Many North Carolinians are aware that asbestos can cause several diseases that afflict the lungs, but they are often unaware of the symptoms or effects of these diseases. We have written at length in other posts about pleural mesothelioma, an especially virulent form of lung cancer that is caused almost exclusively by asbestos product exposure. In this post, we will explore another asbestos-caused disease – asbestosis.
Asbestosis is a chronic lung disease that is caused by prolonged exposure to airborne asbestos fibers. When asbestos fibers are inhaled, they frequently lodge in the tiny sacs in the lungs called alveoli. Alveoli exchange airborne oxygen for carbon dioxide in the blood stream. Asbestos fibers can irritate and scar the lung tissue. The resulting scar tissue causes the lungs to stiffen, making breathing difficult. In the normal progression of asbestosis, the scarring of lung tissue increases to an extent where the lungs cannot expand and contract normally.
Common symptoms of asbestosis are shortness of breath, a persistent dry cough, loss of appetite and weight loss, widening of toes and fingertips (called clubbing) and chest tightness or pain. These symptoms do not appear until 10 to 40 years after initial exposure to asbestos. Three types of tests are commonly used to diagnose asbestosis: chest x-ray, CT scan or pulmonary function test. Asbestosis cannot be cured. Instead, physicians concentrate on slowing the progression of the disease and alleviating its symptoms. Supplemental oxygen is a common treatment. In extreme cases, lung removal or a lung transplant may be considered.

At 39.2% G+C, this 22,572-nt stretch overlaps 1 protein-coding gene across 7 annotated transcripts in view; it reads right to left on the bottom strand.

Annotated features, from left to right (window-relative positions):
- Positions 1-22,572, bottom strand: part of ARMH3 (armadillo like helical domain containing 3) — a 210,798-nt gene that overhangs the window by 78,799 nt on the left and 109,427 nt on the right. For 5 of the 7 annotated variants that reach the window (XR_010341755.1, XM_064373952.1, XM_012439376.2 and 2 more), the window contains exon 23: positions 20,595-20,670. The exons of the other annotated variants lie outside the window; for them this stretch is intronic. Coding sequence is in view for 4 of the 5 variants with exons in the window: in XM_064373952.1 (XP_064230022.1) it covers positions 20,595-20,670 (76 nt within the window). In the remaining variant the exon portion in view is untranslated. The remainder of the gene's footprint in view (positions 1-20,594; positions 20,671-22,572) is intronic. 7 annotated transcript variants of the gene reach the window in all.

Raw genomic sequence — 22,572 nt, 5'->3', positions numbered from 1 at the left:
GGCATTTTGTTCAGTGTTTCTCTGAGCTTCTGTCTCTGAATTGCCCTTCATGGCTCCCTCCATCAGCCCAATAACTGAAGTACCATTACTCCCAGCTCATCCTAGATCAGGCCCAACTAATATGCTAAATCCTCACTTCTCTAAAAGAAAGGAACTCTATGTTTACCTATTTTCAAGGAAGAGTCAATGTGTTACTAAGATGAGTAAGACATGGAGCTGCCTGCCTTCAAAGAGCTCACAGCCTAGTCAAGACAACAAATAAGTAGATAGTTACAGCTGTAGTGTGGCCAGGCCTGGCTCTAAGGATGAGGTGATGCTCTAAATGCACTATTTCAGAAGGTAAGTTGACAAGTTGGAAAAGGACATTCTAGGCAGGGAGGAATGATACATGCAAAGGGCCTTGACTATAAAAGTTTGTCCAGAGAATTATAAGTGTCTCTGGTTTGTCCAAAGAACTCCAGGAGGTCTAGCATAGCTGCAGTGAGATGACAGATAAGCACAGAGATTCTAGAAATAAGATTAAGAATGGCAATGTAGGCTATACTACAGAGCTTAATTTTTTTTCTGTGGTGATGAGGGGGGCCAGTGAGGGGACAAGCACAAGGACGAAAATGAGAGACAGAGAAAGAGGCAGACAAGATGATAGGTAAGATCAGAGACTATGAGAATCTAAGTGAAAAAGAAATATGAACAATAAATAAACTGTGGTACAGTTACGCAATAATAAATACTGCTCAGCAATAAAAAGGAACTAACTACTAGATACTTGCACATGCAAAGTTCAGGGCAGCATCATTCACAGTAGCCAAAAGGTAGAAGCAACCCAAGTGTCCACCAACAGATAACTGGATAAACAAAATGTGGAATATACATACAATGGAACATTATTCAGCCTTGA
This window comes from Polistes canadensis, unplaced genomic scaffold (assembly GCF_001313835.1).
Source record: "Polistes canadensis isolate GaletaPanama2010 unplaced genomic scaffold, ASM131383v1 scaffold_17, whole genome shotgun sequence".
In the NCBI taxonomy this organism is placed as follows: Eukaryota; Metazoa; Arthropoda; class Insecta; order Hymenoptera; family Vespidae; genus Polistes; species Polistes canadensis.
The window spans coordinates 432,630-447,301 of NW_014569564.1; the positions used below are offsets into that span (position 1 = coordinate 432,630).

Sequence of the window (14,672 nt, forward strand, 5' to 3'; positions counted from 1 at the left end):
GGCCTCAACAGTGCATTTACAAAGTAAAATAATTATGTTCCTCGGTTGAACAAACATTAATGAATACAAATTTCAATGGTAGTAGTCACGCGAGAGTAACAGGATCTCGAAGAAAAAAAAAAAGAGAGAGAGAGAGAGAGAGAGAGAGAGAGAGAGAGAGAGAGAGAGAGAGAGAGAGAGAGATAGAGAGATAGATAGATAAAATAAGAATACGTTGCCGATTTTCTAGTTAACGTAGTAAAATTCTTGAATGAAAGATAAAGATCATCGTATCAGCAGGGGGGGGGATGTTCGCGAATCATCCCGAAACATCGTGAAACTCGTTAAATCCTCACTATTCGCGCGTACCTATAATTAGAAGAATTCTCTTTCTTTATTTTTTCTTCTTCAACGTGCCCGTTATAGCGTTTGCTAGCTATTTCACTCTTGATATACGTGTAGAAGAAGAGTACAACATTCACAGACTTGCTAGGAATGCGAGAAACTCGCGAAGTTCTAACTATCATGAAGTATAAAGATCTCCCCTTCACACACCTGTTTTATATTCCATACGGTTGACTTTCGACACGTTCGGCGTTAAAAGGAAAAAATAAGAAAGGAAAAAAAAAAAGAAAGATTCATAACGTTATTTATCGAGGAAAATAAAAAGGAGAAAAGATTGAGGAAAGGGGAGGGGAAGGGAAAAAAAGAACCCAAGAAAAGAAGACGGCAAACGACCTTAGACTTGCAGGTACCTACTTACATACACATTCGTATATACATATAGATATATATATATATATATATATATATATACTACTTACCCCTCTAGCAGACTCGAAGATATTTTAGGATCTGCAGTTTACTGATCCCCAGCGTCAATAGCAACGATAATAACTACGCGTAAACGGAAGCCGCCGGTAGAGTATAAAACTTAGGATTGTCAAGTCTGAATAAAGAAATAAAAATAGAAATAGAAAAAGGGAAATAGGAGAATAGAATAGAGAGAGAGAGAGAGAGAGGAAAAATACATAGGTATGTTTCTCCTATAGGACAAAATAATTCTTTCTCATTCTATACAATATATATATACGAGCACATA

Anyone exhibiting the symptoms of asbestosis should seek a medical diagnosis. If the diagnosis is positive for asbestos (or any of the other asbestos-related diseases), the patient may wish to consult an attorney specializing in asbestos product liability claims for advice on whether to seek damages for medical expenses, lost income and pain suffering from the manufacturers of the asbestos products that caused the disease.
Source: Mayo Clinic, “Asbestosis,” accessed on Sep. 19, 2016